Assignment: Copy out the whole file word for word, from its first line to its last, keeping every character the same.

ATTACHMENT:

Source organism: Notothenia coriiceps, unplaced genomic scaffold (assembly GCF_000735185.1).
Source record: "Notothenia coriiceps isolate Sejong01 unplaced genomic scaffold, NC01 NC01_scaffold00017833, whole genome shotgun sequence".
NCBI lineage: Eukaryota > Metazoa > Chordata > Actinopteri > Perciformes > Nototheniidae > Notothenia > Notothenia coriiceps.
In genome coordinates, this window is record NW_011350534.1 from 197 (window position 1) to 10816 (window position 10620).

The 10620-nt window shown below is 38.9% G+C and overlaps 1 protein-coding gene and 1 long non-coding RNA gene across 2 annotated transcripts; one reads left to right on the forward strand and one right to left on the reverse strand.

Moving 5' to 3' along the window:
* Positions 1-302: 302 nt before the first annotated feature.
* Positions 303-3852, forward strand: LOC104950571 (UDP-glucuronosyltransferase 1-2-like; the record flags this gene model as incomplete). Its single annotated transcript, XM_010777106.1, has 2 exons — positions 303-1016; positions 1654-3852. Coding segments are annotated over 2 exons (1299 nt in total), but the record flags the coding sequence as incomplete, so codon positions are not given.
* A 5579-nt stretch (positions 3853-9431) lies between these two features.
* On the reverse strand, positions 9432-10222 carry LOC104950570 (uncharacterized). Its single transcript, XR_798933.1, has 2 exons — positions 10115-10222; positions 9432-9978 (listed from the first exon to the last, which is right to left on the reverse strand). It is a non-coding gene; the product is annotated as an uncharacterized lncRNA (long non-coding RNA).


Source organism: Notothenia coriiceps, unplaced genomic scaffold (assembly GCF_000735185.1).
Source record: "Notothenia coriiceps isolate Sejong01 unplaced genomic scaffold, NC01 NC01_scaffold00017833, whole genome shotgun sequence".
NCBI lineage: Eukaryota > Metazoa > Chordata > Actinopteri > Perciformes > Nototheniidae > Notothenia > Notothenia coriiceps.
In genome coordinates, this window is record NW_011350534.1 from 197 (window position 1) to 10816 (window position 10620).

The 10620-nt window shown below is 38.9% G+C and overlaps 1 protein-coding gene and 1 long non-coding RNA gene across 2 annotated transcripts; one reads left to right on the forward strand and one right to left on the reverse strand.

Moving 5' to 3' along the window:
* Positions 1-302: 302 nt before the first annotated feature.
* Positions 303-3852, forward strand: LOC104950571 (UDP-glucuronosyltransferase 1-2-like; the record flags this gene model as incomplete). Its single annotated transcript, XM_010777106.1, has 2 exons — positions 303-1016; positions 1654-3852. Coding segments are annotated over 2 exons (1299 nt in total), but the record flags the coding sequence as incomplete, so codon positions are not given.
* A 5579-nt stretch (positions 3853-9431) lies between these two features.
* On the reverse strand, positions 9432-10222 carry LOC104950570 (uncharacterized). Its single transcript, XR_798933.1, has 2 exons — positions 10115-10222; positions 9432-9978 (listed from the first exon to the last, which is right to left on the reverse strand). It is a non-coding gene; the product is annotated as an uncharacterized lncRNA (long non-coding RNA).